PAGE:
A World War II veteran from New Jersey was honored by dozens of strangers at his funeral on Tuesday.
According to NBC News, 100-year-old Eugene Dednam died alone in his Hackensack home in April. While the Bergen County native was penniless without any friends or family around, a group of local veterans wanted to ensure that Dednam received the proper send-off he deserved.
“He was very proud to serve, and he emphasized to me when he passes away that he wanted to be buried in his uniform,” longtime neighbor Deshaune Hicks said.
The funeral service was held in Paramus, prompting dozens of visitors to pay their respects to one American hero they would never forget.
During his time in the army, Dednam participated in the Red Ball Express and drove supply trucks to the front lines as they battled against Nazi Germany. As a result, the 100-year-old received countless medals for his heroic efforts in the war.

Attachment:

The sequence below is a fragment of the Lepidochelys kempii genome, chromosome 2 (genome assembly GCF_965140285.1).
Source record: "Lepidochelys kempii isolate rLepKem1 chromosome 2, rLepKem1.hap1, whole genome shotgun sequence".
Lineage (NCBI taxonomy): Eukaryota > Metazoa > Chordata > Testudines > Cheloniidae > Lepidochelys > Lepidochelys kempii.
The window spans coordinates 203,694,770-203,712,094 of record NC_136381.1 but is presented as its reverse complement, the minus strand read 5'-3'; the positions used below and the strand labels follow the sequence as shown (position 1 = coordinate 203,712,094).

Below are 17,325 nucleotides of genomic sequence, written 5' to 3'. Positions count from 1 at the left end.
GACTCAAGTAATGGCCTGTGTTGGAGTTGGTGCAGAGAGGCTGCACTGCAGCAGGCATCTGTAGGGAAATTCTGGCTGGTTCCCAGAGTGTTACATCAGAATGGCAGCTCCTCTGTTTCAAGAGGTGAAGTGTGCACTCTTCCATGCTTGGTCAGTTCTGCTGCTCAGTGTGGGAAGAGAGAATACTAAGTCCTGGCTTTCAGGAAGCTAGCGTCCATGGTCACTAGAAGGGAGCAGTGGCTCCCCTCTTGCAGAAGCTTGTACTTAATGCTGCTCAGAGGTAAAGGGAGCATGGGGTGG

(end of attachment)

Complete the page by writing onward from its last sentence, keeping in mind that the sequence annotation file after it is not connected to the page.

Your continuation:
After returning home, Dednam worked at Macy’s in New York City. Though he never married or had children, his funeral was delayed a month because he had no relatives to claim him.
“Mr. Dedham was a person who pretty much stayed to himself. He was very reserved, very quiet in that regard. He liked to do things on his own,” said neighbor DeShaun Hicks.
Since Dednam lived in anonymity, the medical examiner conducted a thorough search to identify the veteran. Funeral director Brian Warner and county officials decided to honor him with a military burial free of charge, per CBS News.
“It’s just, for me, it’s a small expression of appreciation to a generation that’s almost gone,” Warner told the outlet.
The local veterans and attendees celebrated Dednam, who was buried in the military uniform he proudly wore during World War II.
“He wouldn’t talk too much about what happened, but he was proud to serve, very proud to serve,” said Hicks. “The world needed to see this, people need to see this, that people are coming together for one common cause, and that’s to honor people that are living and that passed away.”
Shaun Hutchinson, Bergen County’s Director of Veterans Affairs and former Army Ranger, praised the African American soldier who fought in a segregated war.
“A lot of them, including Mr. Dednam, he was a Black American, and he didn’t get the respect he deserved when he was home, and probably when he was serving,” said Hutchinson.